Over the past ten years I've gotten somewhat involved in this community. I'm grateful for the opportunity to be of service in these presidential roles for the IFVP and the IFVP Institute. I thought it might be useful for me to share why I'm here.
It was probably ten or more years ago that I attended a Pegasus Communications Systems Thinking Conference in Boston. Peter Senge was one of the main speakers, and it was pretty amazing to see him just walking around talking with everyone as if he were one of the peers. I think this was my first sense that the systems thinking community was a gracious and welcoming bunch.
I was attending because of my adjunct teaching work at Montclair State University. My PhD from Temple University in Philadelphia US (1997) was in Rhetoric and Communication, and I had been teaching organizational studies and research there since 1992. Being a Myers-Briggs INFP, I love to see the big picture and explore possibilities. So when I saw a graphic recorder at the conference, I was hooked! I asked where I could learn this, and found myself a few years later at the Grove, where I met Rachel Smith, Laurie Durnell and David Sibbet.
From there I began to introduce visual practice in my classes at Montclair and was asked to teach a visual practice class every two years to graduate students. Through one of the other faculty I found myself connecting with Stephanie Brown and a team of graphic recorders at an NCDD conference. There I did my first five live recordings and learned about Neuland markers (Thanks Stephanie for donating one to me!) and the IFVP. From there I took part in the Austin Conference, where I learned that I had been elected to the board. I had applied after reading about the vision to connect with academic institutions and form a 501c3. I took the opportunity to call a number of members to orient myself and they patiently took time to help me understand the history and work being done (thanks Christina Merkely, Kelvy Bird, Lynn Carruthers, Rachel Smith). Then it was on to the DC conference where I did a workshop about OD and visual practice and gained new connections (thanks Trent Wakenight, Lauren Green, Erin Gordon and Brian Tarallo!). I've attended every conference since then, and found myself in the Chief Technical Officer role (thanks Dean Meyers for your mentoring!).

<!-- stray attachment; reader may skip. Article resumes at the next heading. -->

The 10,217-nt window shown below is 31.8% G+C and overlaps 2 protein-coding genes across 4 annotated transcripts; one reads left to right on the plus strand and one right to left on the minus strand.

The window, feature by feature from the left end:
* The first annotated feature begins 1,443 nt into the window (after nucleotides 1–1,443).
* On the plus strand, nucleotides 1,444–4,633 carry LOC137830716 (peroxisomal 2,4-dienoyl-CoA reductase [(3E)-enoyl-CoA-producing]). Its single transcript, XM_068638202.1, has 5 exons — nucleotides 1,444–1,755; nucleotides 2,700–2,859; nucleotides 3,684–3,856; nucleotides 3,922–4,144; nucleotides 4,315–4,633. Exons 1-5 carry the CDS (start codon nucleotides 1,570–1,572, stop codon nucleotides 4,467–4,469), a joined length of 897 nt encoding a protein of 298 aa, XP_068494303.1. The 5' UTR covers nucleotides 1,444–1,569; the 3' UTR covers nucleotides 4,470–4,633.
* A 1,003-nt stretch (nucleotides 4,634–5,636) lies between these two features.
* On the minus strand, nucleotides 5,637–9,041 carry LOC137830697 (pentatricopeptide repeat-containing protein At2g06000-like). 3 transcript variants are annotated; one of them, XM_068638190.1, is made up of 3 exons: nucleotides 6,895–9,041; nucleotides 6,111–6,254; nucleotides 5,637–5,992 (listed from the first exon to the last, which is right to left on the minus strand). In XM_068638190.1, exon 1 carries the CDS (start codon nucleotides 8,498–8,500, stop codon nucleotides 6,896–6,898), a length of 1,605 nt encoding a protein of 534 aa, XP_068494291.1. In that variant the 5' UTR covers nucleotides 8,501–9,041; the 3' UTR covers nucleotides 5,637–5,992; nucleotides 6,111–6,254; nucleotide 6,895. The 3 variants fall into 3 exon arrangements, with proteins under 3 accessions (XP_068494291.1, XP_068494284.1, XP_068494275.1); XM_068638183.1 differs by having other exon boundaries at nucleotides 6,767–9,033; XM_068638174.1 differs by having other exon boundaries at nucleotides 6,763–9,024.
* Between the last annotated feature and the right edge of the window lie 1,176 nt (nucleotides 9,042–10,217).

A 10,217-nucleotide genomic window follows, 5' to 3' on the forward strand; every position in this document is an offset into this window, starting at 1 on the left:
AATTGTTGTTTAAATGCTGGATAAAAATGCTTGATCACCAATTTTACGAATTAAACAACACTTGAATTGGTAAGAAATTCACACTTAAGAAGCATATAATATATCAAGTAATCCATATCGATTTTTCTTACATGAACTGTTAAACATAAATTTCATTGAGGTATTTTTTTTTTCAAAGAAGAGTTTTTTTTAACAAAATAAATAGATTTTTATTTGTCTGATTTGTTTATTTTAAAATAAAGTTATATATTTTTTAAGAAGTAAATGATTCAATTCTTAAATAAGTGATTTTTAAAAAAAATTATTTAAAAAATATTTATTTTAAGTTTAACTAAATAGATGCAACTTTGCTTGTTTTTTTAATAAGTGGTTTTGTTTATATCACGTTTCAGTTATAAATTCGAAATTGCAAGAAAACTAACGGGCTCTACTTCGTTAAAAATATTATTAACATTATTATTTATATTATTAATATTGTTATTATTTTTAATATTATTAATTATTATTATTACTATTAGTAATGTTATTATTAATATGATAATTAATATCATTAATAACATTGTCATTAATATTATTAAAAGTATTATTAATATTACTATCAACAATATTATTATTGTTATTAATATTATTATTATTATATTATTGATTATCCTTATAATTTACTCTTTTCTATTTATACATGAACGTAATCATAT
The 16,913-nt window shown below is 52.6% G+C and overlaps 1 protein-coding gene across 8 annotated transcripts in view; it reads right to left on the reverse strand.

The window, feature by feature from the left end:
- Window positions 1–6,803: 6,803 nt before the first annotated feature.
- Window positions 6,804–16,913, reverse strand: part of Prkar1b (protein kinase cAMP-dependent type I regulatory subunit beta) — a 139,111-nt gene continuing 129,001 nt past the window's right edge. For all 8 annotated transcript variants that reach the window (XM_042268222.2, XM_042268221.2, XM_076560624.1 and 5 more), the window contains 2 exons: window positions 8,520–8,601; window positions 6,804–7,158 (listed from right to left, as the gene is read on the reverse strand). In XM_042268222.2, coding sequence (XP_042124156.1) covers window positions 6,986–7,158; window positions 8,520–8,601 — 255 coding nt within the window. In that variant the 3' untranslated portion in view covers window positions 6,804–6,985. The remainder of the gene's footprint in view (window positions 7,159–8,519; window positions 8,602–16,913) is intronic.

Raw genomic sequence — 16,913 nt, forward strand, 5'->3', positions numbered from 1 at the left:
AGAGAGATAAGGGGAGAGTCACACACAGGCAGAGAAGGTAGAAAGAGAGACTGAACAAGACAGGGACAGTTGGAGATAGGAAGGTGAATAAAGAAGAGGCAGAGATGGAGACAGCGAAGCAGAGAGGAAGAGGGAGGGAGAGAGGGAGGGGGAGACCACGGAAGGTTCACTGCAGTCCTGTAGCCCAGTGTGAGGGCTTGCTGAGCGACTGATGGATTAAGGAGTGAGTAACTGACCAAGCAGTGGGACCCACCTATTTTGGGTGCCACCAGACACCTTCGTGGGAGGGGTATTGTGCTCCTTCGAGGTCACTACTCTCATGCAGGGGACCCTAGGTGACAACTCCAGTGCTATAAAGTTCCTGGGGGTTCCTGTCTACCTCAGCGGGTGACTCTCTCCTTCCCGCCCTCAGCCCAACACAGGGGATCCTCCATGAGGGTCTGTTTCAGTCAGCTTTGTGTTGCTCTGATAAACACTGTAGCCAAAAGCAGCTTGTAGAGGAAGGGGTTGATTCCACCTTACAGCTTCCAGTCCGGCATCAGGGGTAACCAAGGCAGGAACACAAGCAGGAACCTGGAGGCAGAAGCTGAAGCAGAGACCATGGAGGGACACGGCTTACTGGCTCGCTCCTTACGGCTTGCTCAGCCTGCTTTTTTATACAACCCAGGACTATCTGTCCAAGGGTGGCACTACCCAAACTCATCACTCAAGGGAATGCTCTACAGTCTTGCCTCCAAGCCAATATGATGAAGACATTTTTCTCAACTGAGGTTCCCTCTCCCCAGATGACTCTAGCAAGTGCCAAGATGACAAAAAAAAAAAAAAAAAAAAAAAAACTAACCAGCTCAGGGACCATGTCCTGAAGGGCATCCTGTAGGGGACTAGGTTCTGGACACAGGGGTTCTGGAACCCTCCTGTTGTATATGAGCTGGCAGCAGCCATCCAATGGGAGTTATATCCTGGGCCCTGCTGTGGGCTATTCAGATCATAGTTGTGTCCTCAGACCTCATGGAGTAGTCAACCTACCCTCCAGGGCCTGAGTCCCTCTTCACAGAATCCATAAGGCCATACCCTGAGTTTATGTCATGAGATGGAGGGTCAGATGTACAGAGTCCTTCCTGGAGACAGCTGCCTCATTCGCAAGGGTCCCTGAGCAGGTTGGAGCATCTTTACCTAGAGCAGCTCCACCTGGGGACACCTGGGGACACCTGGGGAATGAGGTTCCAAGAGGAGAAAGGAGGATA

I think that there are a couple of reasons I've continued to be involved. One is the opportunity to be around an amazingly generous and creative community, who share a core value with me of finding ways to make the world a better place. Over the past 40 years my work as a pastor in two congregations has been centered around this value of mercy and the relieving of suffering. I've served and continue to serve on many nonprofit boards dealing with homelessness, senior services, food insecurity, disaster relief and refugee resettlement. To be involved with IFVP and the Institute allows me to continue that focus in another setting, using the nonprofit board experience I've accumulated and introducing visual practice in those settings (thanks Bruce Van Patter!).
I'm glad that I've been able to contribute to reaching those two vision goals I first saw years ago, helping to make the academic connection (through the Institute and the Montclair conference in 2019) and establishing the 501c3 (the Institute, which allows us to offer tax benefits for sponsors and to apply for grants (and keeps me in touch with Susan Kelly, David Sibbet and Renatta Algalarrondo!)). I am looking forward to moving those along in the next years, particularly as we have more amazing PhD work being done by members (hello Heidi Hautopp and Chelsea Lei!). I'm also optimistic that our recent IFVP strategic planning work has set us on a road to evolve our vision and mission to offer value in the current state of our field's development. Having a field-level professional association is a real value as our innovation continues to diffuse (thanks Chelsea Lei for the language!).
More to come, but I thought this might be useful for those I have not yet met. You all are amazing!